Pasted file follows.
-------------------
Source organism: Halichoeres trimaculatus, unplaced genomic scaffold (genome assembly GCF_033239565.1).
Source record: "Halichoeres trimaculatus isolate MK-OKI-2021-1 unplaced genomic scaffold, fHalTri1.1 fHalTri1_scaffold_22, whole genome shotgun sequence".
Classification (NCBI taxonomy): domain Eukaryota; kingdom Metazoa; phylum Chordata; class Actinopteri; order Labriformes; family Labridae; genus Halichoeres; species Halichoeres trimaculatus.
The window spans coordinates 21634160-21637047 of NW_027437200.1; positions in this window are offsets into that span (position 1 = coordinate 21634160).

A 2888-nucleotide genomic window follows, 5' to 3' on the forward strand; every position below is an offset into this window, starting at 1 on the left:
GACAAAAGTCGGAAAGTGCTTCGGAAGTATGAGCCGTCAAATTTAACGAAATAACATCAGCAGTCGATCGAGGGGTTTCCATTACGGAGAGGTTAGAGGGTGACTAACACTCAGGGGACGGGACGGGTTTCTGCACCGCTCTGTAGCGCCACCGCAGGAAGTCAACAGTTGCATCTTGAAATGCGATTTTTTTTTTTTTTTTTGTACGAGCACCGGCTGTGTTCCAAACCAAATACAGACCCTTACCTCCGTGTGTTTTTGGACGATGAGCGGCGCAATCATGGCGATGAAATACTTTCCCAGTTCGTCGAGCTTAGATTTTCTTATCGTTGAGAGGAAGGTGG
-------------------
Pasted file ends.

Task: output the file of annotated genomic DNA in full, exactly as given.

Source organism: Halichoeres trimaculatus, unplaced genomic scaffold (genome assembly GCF_033239565.1).
Source record: "Halichoeres trimaculatus isolate MK-OKI-2021-1 unplaced genomic scaffold, fHalTri1.1 fHalTri1_scaffold_22, whole genome shotgun sequence".
Classification (NCBI taxonomy): domain Eukaryota; kingdom Metazoa; phylum Chordata; class Actinopteri; order Labriformes; family Labridae; genus Halichoeres; species Halichoeres trimaculatus.
The window spans coordinates 21634160-21637047 of NW_027437200.1; positions in this window are offsets into that span (position 1 = coordinate 21634160).

A 2888-nucleotide genomic window follows, 5' to 3' on the forward strand; every position below is an offset into this window, starting at 1 on the left:
GACAAAAGTCGGAAAGTGCTTCGGAAGTATGAGCCGTCAAATTTAACGAAATAACATCAGCAGTCGATCGAGGGGTTTCCATTACGGAGAGGTTAGAGGGTGACTAACACTCAGGGGACGGGACGGGTTTCTGCACCGCTCTGTAGCGCCACCGCAGGAAGTCAACAGTTGCATCTTGAAATGCGATTTTTTTTTTTTTTTTTGTACGAGCACCGGCTGTGTTCCAAACCAAATACAGACCCTTACCTCCGTGTGTTTTTGGACGATGAGCGGCGCAATCATGGCGATGAAATACTTTCCCAGTTCGTCGAGCTTAGATTTTCTTATCGTTGAGAGGAAGGTGG